UN vote last chance on 2-state solution
Palestinian President Mahmoud Abbas tells the UN General Assembly that it 'is being asked today to issue the birth certificate of Palestine.'PT1M3S http://www.canberratimes.com.au/action/externalEmbeddedPlayer?id=d-2akl0 620 349 November 30, 2012
The UN General Assembly has voted to grant Palestine "non-member state" UN observer status, by 138 votes to nine, with 41 countries abstaining, after the Palestinian President, Mahmoud Abbas, asked it to endorse a Palestinian "birth certificate".
The US, Israel, Canada, the Czech Republic, Palau, Nauru, Micronesia and the Marshall Islands voted against.
The window of opportunity is narrowing and time is quickly running out. The rope of patience is shortening and hope is withering.
Mr Abbas was given a standing ovation on Thursday at the start and end of a 22-minute speech to the UN General Assembly in which he said he wanted to "breathe new life" into efforts to reach a settlement with Israel.
Last chance to save a two-state solution ... Mahmoud Abbas acknowledges applause after his UN speech. Photo: AP
Mr Abbas was speaking ahead of a vote on a resolution calling for "non-member observer state" membership of the UN for the Palestinian Authority. He said UN members had to "issue a birth certificate of the reality of the state of Palestine".
The United States and Israel strongly opposed the resolution, but it won overwhelming backing from the 193-member assembly.
Minutes before the vote the Israeli Prime Minister, Benjamin Netanyahu, said the Palestinians ‘‘have violated agreements with Israel and Israel will act accordingly’’. The UN vote was a ‘‘meaningless decision that will not change anything on the ground’’, he said.
Mr Abbas said the international community stood "before the last chance to save the two-state solution," in a speech that made repeated references to Israel's military assault this month against rockets fired from Gaza.
"There was no need for thousands of deadly raids and tonnes of explosives for the world to be reminded that there is an occupation that must come to an end," Mr Abbas declared.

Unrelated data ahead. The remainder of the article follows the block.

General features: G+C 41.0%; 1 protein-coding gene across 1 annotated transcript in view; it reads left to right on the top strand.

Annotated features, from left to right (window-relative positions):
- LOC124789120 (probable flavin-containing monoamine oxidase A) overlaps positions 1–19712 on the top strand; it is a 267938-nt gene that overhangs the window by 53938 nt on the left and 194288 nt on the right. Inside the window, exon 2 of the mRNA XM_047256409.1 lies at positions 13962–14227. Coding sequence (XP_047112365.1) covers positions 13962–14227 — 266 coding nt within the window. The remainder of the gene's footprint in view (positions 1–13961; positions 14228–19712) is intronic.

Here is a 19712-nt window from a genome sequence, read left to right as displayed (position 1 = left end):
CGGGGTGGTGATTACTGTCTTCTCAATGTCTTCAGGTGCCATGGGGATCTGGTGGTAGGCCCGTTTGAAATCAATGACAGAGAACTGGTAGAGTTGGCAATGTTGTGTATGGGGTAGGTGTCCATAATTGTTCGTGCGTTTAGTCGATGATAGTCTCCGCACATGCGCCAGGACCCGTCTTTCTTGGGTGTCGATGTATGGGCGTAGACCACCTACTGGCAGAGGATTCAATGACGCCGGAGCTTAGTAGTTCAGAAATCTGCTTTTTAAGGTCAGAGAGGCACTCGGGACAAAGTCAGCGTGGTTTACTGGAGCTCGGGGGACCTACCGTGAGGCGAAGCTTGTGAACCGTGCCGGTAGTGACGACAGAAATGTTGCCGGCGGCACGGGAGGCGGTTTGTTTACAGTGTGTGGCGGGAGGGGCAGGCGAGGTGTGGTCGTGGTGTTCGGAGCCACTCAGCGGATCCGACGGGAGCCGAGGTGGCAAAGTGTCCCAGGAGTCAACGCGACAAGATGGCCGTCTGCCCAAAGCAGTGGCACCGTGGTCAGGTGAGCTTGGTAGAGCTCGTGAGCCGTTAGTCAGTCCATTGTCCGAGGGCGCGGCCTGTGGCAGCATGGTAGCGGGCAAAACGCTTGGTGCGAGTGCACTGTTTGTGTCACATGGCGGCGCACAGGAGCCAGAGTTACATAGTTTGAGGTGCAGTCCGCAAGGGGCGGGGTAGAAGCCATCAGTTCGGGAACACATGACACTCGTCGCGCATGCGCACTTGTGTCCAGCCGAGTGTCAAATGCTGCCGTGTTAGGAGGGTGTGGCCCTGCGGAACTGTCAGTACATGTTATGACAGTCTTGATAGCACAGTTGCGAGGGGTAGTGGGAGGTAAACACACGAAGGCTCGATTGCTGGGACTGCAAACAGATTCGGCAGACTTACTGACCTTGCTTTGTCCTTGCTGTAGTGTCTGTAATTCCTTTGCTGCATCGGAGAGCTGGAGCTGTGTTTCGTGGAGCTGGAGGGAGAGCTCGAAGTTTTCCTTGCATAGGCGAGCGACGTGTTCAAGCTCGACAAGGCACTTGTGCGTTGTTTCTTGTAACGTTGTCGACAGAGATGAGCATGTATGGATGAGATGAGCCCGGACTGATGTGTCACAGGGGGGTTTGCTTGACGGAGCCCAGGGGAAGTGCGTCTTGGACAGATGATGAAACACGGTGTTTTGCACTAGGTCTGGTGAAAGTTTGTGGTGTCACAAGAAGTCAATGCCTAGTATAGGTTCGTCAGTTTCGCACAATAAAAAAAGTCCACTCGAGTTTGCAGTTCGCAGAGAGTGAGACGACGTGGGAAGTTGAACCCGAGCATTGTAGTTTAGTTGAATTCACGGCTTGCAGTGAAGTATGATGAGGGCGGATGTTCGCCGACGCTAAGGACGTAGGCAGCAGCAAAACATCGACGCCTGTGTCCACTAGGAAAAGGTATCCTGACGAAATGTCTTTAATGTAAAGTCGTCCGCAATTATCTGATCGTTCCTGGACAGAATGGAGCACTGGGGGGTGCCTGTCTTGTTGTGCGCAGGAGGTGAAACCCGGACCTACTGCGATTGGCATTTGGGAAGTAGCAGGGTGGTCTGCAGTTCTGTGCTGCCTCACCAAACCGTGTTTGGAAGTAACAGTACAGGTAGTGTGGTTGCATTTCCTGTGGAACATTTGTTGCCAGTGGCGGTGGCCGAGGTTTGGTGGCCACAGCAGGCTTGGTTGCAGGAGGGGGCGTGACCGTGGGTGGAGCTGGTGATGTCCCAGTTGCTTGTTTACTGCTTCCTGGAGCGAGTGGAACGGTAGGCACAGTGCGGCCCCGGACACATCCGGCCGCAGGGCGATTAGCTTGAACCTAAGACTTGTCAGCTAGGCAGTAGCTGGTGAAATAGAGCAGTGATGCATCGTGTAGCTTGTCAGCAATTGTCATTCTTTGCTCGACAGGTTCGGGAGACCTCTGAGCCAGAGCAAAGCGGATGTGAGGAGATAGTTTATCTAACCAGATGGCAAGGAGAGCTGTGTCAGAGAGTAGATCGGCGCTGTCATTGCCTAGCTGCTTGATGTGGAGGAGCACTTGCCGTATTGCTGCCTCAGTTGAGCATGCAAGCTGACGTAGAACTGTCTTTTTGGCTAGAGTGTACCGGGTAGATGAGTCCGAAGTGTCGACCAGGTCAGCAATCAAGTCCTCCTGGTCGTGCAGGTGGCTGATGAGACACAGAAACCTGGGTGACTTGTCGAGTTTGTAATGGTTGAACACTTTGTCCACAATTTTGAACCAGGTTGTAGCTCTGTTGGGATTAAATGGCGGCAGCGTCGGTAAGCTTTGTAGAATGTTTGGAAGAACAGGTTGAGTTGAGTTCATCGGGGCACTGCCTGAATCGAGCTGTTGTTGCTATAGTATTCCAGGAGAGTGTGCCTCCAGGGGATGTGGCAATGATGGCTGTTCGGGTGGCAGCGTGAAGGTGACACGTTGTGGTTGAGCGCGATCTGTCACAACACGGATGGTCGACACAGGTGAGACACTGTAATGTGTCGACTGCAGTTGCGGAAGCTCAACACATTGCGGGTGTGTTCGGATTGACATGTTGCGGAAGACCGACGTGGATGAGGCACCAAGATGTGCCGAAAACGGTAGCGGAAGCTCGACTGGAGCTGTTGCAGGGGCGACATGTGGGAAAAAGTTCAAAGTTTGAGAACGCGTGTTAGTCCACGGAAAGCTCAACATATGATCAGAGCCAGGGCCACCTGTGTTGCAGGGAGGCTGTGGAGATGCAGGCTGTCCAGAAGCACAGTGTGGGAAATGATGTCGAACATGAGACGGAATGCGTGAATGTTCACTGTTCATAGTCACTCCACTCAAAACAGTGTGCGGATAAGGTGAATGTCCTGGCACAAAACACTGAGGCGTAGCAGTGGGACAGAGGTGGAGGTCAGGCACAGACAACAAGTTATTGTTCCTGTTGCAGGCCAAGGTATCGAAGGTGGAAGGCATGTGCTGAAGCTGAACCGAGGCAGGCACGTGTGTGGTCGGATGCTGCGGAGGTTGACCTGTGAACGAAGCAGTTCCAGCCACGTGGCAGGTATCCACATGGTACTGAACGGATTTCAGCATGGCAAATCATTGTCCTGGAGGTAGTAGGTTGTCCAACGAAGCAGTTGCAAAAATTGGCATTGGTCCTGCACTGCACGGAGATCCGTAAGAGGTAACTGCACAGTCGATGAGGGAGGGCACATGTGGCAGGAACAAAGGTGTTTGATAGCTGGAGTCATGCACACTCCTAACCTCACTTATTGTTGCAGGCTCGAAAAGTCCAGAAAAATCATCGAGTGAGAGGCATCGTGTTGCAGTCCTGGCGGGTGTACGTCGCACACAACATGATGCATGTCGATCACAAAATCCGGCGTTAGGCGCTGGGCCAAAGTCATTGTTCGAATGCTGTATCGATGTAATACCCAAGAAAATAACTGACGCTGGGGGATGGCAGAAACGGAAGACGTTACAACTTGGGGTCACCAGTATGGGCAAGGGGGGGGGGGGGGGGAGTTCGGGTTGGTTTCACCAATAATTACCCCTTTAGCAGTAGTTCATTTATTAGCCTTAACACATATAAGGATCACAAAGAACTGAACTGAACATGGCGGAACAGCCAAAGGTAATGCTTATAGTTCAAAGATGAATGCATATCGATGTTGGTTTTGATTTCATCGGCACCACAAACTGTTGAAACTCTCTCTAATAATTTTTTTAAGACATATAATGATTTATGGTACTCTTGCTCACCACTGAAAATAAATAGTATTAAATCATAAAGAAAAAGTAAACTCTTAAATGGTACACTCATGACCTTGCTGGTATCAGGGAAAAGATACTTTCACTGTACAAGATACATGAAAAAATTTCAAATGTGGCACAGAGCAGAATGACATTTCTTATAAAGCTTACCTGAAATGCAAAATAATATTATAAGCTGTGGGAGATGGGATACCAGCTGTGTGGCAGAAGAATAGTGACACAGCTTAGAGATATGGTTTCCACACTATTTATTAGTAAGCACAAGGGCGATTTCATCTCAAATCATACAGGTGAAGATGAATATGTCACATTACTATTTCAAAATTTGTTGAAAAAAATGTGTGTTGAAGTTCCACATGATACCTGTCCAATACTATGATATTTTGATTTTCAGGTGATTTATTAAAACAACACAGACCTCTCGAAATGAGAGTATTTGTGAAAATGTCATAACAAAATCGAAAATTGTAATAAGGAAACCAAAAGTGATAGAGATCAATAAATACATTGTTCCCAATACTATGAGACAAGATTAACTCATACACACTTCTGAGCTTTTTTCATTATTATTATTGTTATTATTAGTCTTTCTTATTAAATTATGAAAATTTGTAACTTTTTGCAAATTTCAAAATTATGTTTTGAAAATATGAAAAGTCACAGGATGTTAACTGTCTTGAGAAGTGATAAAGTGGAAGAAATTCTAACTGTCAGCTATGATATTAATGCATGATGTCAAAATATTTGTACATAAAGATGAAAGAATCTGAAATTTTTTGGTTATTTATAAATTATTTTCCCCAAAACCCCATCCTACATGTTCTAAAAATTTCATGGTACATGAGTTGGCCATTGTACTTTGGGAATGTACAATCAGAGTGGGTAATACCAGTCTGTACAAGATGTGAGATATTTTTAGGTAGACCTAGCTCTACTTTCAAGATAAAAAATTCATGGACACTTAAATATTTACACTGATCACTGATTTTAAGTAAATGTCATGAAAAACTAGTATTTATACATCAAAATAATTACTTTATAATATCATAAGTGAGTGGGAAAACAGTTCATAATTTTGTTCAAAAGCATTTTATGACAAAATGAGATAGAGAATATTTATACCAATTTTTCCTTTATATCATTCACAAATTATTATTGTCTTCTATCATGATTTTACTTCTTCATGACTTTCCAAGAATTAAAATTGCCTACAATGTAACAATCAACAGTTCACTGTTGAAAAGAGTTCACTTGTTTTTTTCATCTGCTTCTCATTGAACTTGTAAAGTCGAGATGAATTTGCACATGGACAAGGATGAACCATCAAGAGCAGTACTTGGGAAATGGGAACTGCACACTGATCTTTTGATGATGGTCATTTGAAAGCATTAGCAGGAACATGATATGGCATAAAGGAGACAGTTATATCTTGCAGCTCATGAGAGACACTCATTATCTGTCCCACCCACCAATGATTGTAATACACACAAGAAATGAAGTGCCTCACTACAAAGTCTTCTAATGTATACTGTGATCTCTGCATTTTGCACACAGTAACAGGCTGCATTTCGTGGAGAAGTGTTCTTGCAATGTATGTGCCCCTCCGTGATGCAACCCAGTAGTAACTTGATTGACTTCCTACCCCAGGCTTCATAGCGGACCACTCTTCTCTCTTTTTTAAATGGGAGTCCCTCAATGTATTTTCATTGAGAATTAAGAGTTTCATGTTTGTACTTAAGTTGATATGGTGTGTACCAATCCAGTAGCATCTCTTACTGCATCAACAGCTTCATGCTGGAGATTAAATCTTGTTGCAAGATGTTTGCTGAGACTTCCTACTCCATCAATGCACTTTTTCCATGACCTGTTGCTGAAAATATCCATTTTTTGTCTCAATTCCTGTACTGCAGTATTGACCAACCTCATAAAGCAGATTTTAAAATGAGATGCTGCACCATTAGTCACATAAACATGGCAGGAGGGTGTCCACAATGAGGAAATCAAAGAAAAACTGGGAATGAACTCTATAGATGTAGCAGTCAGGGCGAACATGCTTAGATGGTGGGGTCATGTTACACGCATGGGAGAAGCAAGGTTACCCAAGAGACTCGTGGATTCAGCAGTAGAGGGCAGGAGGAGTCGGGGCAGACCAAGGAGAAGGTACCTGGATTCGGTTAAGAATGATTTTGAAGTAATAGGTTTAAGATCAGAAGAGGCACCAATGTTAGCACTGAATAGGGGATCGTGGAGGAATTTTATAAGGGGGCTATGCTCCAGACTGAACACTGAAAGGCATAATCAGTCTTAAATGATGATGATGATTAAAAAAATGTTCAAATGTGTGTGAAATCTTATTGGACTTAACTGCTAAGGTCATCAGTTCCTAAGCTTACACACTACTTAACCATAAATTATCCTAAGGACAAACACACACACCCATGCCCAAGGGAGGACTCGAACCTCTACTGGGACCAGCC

The United States has said the resolution will not help a return to talks, but Mr Abbas said the initiative was "aimed at trying to breathe new life into the negotiations and at setting a solid foundation" for success.
Mr Abbas said the Palestinians would accept "no less than the independence of the state of Palestine with East Jerusalem as its capital".
But he added: "We must repeat here once again our warning: the window of opportunity is narrowing and time is quickly running out. The rope of patience is shortening and hope is withering."
Mr Abbas said the Palestinian Authority would consult other countries and act "responsibly" after its diplomatic status was bolstered.
"We will act responsibly and positively in our next steps, and we will to work to strengthen co-operation with the countries and peoples of the world for the sake of a just peace," he said.
Jubilant Palestinians crowded around outdoor screens and television sets to watch the United Nations vote.
The vote will grant Mr Abbas an overwhelming international endorsement for his key position: establishment of a Palestinian state in the West Bank, Gaza Strip and east Jerusalem, the territories captured by Israel in the 1967 Six-Day War.
?The UN bid may help Mr Abbas restore some of his standing, which has been eroded by years of standstill in peace efforts.
His rival, Hamas, has become more popular in that time.